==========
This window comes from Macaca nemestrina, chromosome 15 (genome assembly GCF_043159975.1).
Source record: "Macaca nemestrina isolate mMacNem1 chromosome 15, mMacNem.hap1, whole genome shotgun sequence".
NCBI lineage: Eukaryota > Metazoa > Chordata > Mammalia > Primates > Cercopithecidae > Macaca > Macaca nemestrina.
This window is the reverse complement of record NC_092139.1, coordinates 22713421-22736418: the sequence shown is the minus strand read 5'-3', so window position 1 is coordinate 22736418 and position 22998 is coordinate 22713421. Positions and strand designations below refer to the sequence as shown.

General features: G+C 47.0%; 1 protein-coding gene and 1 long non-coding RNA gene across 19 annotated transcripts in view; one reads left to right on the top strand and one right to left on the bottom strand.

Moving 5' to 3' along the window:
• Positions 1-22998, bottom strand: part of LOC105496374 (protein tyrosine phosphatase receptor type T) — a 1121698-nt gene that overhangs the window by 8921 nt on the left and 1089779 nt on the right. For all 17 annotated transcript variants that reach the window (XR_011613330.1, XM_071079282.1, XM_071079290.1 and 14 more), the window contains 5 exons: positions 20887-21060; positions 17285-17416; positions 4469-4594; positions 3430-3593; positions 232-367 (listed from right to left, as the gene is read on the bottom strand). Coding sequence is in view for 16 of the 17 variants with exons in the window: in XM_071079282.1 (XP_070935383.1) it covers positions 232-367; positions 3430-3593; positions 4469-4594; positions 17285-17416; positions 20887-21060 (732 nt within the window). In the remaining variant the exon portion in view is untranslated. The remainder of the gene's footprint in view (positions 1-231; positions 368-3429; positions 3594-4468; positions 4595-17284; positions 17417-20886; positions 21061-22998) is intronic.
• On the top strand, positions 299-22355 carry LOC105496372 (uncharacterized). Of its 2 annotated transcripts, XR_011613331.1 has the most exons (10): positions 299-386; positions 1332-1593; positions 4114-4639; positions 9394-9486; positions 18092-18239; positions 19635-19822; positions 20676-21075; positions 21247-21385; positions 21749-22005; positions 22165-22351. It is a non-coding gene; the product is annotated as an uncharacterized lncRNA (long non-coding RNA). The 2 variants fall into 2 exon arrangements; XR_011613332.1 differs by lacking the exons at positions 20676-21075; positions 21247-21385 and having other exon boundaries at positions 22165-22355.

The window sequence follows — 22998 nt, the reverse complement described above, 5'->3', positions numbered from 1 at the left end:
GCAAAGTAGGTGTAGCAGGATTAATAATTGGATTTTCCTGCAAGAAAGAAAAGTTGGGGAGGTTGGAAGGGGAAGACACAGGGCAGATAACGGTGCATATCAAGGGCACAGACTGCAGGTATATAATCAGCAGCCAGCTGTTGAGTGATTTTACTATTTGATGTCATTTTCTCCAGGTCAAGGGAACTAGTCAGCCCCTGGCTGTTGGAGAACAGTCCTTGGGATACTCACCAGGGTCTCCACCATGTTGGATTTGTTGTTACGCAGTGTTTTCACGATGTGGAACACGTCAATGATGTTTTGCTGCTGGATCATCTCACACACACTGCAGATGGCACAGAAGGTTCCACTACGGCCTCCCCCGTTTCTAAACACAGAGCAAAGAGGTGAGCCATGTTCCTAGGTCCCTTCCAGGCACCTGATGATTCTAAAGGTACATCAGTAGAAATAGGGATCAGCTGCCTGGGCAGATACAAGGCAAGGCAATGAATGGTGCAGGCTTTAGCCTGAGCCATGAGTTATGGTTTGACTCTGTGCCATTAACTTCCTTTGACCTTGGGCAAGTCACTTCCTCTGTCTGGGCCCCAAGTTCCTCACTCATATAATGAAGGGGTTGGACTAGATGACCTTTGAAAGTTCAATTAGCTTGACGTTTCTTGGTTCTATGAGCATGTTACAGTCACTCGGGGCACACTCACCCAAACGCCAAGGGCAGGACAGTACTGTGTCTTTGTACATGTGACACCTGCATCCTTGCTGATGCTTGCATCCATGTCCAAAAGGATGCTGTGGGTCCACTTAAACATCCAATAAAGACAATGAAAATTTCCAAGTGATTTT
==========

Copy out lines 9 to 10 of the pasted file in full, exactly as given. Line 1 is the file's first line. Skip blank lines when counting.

The window sequence follows — 22998 nt, the reverse complement described above, 5'->3', positions numbered from 1 at the left end:
GCAAAGTAGGTGTAGCAGGATTAATAATTGGATTTTCCTGCAAGAAAGAAAAGTTGGGGAGGTTGGAAGGGGAAGACACAGGGCAGATAACGGTGCATATCAAGGGCACAGACTGCAGGTATATAATCAGCAGCCAGCTGTTGAGTGATTTTACTATTTGATGTCATTTTCTCCAGGTCAAGGGAACTAGTCAGCCCCTGGCTGTTGGAGAACAGTCCTTGGGATACTCACCAGGGTCTCCACCATGTTGGATTTGTTGTTACGCAGTGTTTTCACGATGTGGAACACGTCAATGATGTTTTGCTGCTGGATCATCTCACACACACTGCAGATGGCACAGAAGGTTCCACTACGGCCTCCCCCGTTTCTAAACACAGAGCAAAGAGGTGAGCCATGTTCCTAGGTCCCTTCCAGGCACCTGATGATTCTAAAGGTACATCAGTAGAAATAGGGATCAGCTGCCTGGGCAGATACAAGGCAAGGCAATGAATGGTGCAGGCTTTAGCCTGAGCCATGAGTTATGGTTTGACTCTGTGCCATTAACTTCCTTTGACCTTGGGCAAGTCACTTCCTCTGTCTGGGCCCCAAGTTCCTCACTCATATAATGAAGGGGTTGGACTAGATGACCTTTGAAAGTTCAATTAGCTTGACGTTTCTTGGTTCTATGAGCATGTTACAGTCACTCGGGGCACACTCACCCAAACGCCAAGGGCAGGACAGTACTGTGTCTTTGTACATGTGACACCTGCATCCTTGCTGATGCTTGCATCCATGTCCAAAAGGATGCTGTGGGTCCACTTAAACATCCAATAAAGACAATGAAAATTTCCAAGTGATTTT